Strategies to upgrade animal health delivery in village poultry systems: perspectives of stakeholders from Northern Ghana and Central zones in Tanzania


Village chicken production holds much potential for the alleviation of malnutrition and poverty in rural communities in Africa. Owing to their subsistence nature, however, such systems are rife with infectious poultry diseases such as Newcastle disease (ND). Strategies common for the management of ND and other poultry diseases in intensive production systems, including vaccination and biosecurity measures, have seen limited success in the village production systems. New approaches are needed that can successfully deliver animal health inputs and services for the effective management of poultry health challenges in low-input systems. Our study utilized focus group discussions with men and women farmers as well as other poultry value chain actors such as input suppliers, live bird traders and processed poultry meat retailers, to investigate potential options for delivery of animal health care to village poultry systems in northern Ghana and central Tanzania. ND was commonly reported as a major disease constraint in the study sites of the two countries, with resulting fatalities particularly impactful on men and women producers and on traders. We therefore also conducted interviews that focused specifically on the gender component of village chicken production. The key health related challenges prioritized by women and men participants included limited access to, and poor quality of, vaccines and veterinary drugs, a shortage of veterinary officers, and insufficient knowledge and training of farmers on flock management practices. Women, more than men, emphasized the difficulties of accessing poultry health services. Our assessments suggest that for poultry health care delivery in the studied communities to be effective, there is need to improve the supply of good quality drugs and vaccines in rural areas, respond to the needs of both men and women, and recognize the different incentives for farmers, traders and other value chain actors. Community-based approaches and increased use of ICT technology such as mobile phones have much to offer in this regard.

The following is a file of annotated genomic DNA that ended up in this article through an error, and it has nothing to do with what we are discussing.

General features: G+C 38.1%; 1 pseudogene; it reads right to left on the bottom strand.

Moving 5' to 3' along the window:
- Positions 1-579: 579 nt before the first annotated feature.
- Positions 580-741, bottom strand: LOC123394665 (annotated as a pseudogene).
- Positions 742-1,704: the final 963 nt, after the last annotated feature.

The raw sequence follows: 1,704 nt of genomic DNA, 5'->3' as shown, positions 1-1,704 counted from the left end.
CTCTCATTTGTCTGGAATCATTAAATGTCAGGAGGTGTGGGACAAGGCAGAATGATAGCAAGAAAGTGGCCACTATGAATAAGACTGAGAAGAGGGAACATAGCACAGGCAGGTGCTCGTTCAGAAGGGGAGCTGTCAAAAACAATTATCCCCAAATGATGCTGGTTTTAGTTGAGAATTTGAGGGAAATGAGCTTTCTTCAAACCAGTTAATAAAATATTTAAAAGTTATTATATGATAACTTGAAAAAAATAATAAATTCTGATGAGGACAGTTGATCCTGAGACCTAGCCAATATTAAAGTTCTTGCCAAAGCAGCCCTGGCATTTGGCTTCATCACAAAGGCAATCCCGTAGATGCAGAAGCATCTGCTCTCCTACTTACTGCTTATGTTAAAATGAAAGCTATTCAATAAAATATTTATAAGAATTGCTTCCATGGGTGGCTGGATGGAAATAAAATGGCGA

Journal article


Poultry, Value chain, Newcastle disease, Veterinary service, Smallholder, Gender, Focus group discussion, Qualitative analysis